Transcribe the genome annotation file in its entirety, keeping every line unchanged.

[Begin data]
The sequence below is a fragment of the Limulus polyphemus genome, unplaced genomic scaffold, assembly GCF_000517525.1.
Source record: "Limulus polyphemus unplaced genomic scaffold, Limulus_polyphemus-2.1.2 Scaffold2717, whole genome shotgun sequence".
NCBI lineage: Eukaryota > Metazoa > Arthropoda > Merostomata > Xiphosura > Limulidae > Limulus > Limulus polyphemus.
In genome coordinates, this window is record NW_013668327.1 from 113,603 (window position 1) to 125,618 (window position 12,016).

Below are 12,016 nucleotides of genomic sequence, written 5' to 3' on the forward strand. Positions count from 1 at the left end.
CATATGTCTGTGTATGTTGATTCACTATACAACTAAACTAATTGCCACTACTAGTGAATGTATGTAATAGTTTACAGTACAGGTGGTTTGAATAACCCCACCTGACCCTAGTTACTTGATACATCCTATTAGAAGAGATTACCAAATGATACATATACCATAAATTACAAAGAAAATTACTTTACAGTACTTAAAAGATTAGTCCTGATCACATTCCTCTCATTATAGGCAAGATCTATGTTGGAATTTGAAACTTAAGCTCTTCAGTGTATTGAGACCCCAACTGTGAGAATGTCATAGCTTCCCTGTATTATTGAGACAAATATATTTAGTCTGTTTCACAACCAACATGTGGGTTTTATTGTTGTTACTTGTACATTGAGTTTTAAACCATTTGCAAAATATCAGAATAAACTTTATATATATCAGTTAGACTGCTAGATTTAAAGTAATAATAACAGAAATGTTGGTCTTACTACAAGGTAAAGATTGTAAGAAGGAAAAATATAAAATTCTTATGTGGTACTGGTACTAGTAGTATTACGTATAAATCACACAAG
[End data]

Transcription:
The sequence below is a fragment of the Limulus polyphemus genome, unplaced genomic scaffold, assembly GCF_000517525.1.
Source record: "Limulus polyphemus unplaced genomic scaffold, Limulus_polyphemus-2.1.2 Scaffold2717, whole genome shotgun sequence".
NCBI lineage: Eukaryota > Metazoa > Arthropoda > Merostomata > Xiphosura > Limulidae > Limulus > Limulus polyphemus.
In genome coordinates, this window is record NW_013668327.1 from 113,603 (window position 1) to 125,618 (window position 12,016).

Below are 12,016 nucleotides of genomic sequence, written 5' to 3' on the forward strand. Positions count from 1 at the left end.
CATATGTCTGTGTATGTTGATTCACTATACAACTAAACTAATTGCCACTACTAGTGAATGTATGTAATAGTTTACAGTACAGGTGGTTTGAATAACCCCACCTGACCCTAGTTACTTGATACATCCTATTAGAAGAGATTACCAAATGATACATATACCATAAATTACAAAGAAAATTACTTTACAGTACTTAAAAGATTAGTCCTGATCACATTCCTCTCATTATAGGCAAGATCTATGTTGGAATTTGAAACTTAAGCTCTTCAGTGTATTGAGACCCCAACTGTGAGAATGTCATAGCTTCCCTGTATTATTGAGACAAATATATTTAGTCTGTTTCACAACCAACATGTGGGTTTTATTGTTGTTACTTGTACATTGAGTTTTAAACCATTTGCAAAATATCAGAATAAACTTTATATATATCAGTTAGACTGCTAGATTTAAAGTAATAATAACAGAAATGTTGGTCTTACTACAAGGTAAAGATTGTAAGAAGGAAAAATATAAAATTCTTATGTGGTACTGGTACTAGTAGTATTACGTATAAATCACACAAG